• Text size      
  • Send this article to a friend
  • Print this article

New guide is putting Gaelic on the map

A new online guide that will provide a single, authoritative source of information on Gaelic place names has been launched.

The National Gazetteer of Gaelic Place Names is the culmination of 10 years of research by Ainmean-Aite na h-Alba (AAA), the national advisory partnership to research and establish Gaelic place names.

Loading article content

Launched yesterday in Inverness at The Highland Council’s Gaelic Committee, it has 1000 entries covering places throughout Scotland.

In the form of a free online database (www.ainmean-aite.org) the gazetteer offers definitive forms that can be used by local authorities, the media, researchers, local communities, walkers and climbers or anyone with an interest in place names.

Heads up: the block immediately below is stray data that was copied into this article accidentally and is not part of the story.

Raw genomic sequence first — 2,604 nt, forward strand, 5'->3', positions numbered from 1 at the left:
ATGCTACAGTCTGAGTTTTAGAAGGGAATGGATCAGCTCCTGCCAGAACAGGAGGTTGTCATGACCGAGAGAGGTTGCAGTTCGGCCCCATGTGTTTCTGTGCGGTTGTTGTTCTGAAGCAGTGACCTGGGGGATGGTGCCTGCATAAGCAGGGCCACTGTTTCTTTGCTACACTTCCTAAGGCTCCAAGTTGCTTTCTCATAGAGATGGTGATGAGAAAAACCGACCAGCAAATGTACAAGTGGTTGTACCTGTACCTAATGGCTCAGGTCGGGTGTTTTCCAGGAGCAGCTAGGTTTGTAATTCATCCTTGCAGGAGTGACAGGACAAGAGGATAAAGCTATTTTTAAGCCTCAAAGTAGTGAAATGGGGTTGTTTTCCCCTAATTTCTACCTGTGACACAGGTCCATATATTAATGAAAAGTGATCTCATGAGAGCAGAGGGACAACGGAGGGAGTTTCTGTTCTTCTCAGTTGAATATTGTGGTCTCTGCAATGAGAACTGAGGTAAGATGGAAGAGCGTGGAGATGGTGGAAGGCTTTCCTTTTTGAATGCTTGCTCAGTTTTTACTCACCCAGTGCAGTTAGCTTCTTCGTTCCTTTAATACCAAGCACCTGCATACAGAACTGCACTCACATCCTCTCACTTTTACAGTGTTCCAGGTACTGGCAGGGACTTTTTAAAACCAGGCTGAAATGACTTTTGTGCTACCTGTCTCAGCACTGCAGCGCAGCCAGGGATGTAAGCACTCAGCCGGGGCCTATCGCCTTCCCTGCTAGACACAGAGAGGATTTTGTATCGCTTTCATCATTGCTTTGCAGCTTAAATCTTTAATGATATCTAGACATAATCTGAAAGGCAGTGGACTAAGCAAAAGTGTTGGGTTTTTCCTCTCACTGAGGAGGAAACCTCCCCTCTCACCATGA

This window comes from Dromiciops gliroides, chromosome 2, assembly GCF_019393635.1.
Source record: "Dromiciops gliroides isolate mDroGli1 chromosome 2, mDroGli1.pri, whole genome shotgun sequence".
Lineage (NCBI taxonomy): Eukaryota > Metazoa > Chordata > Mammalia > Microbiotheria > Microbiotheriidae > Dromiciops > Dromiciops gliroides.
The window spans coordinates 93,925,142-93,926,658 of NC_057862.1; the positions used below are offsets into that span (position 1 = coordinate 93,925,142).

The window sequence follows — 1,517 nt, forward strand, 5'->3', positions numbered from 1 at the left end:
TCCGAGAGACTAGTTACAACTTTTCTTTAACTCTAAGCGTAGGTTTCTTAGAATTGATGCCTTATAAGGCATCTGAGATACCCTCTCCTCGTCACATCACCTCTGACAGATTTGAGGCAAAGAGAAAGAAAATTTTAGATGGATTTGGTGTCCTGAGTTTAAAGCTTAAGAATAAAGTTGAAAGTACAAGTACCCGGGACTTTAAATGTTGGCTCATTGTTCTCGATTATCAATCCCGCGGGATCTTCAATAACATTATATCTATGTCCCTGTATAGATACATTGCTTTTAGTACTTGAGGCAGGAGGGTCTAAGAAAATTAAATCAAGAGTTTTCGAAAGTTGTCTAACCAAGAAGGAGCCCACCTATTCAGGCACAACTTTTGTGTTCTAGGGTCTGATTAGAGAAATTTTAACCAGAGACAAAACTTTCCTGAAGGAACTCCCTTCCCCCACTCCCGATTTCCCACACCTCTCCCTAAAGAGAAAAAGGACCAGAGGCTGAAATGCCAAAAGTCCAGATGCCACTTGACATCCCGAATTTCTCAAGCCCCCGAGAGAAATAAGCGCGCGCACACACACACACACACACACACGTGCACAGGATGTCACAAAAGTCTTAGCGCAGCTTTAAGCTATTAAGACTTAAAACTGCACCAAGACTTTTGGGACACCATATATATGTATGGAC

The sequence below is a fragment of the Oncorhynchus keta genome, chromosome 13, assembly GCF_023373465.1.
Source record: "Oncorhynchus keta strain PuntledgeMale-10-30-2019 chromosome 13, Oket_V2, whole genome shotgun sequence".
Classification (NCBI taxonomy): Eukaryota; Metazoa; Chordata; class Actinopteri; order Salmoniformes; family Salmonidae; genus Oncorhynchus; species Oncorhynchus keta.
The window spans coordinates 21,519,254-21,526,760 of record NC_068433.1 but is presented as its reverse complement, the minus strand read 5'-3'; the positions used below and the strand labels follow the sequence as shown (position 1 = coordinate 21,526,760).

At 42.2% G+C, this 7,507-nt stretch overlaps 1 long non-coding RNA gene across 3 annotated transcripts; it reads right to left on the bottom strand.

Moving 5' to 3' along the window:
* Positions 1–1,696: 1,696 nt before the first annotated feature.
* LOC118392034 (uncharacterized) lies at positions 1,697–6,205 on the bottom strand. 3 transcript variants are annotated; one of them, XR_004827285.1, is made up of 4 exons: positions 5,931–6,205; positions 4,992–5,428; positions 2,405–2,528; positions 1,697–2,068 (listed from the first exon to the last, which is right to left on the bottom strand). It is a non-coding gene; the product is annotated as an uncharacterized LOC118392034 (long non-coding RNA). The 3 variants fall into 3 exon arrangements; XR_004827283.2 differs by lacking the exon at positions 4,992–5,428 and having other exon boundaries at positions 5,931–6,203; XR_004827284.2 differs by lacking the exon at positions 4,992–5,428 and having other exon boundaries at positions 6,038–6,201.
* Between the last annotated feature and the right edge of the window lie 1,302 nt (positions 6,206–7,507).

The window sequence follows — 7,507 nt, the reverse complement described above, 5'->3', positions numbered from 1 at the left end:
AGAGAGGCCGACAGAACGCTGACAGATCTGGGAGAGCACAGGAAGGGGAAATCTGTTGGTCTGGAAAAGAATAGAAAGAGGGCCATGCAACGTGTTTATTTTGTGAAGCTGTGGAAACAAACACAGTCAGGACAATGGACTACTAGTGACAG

It includes historical information, local sources and sound files to help with pronunciation.

AAA’s work started in 2000, when Ordnance Survey recognised that some Gaelic place names on maps were incorrect and sometimes inconsistent.

Arthur Cormack, Chair of Bord na Gaidhlig, the statutory Gaelic development body, said: “A major resource like this with the authority and backing of many key agencies enables us to, take to a new level, the work being done in terms of people understanding why our environment is labelled and named in the way it is.”

Commenting & Moderation

We moderate all comments on HeraldScotland on either a pre-moderated or post-moderated basis.
If you're a relatively new user then your comments will be reviewed before publication and if we know you well and trust you then your comments will be subject to moderation only if other users or the moderators believe you've broken the rules

Moderation is undertaken full-time 9am-6pm on weekdays, and on a part-time basis outwith those hours. Please be patient if your posts are not approved instantly.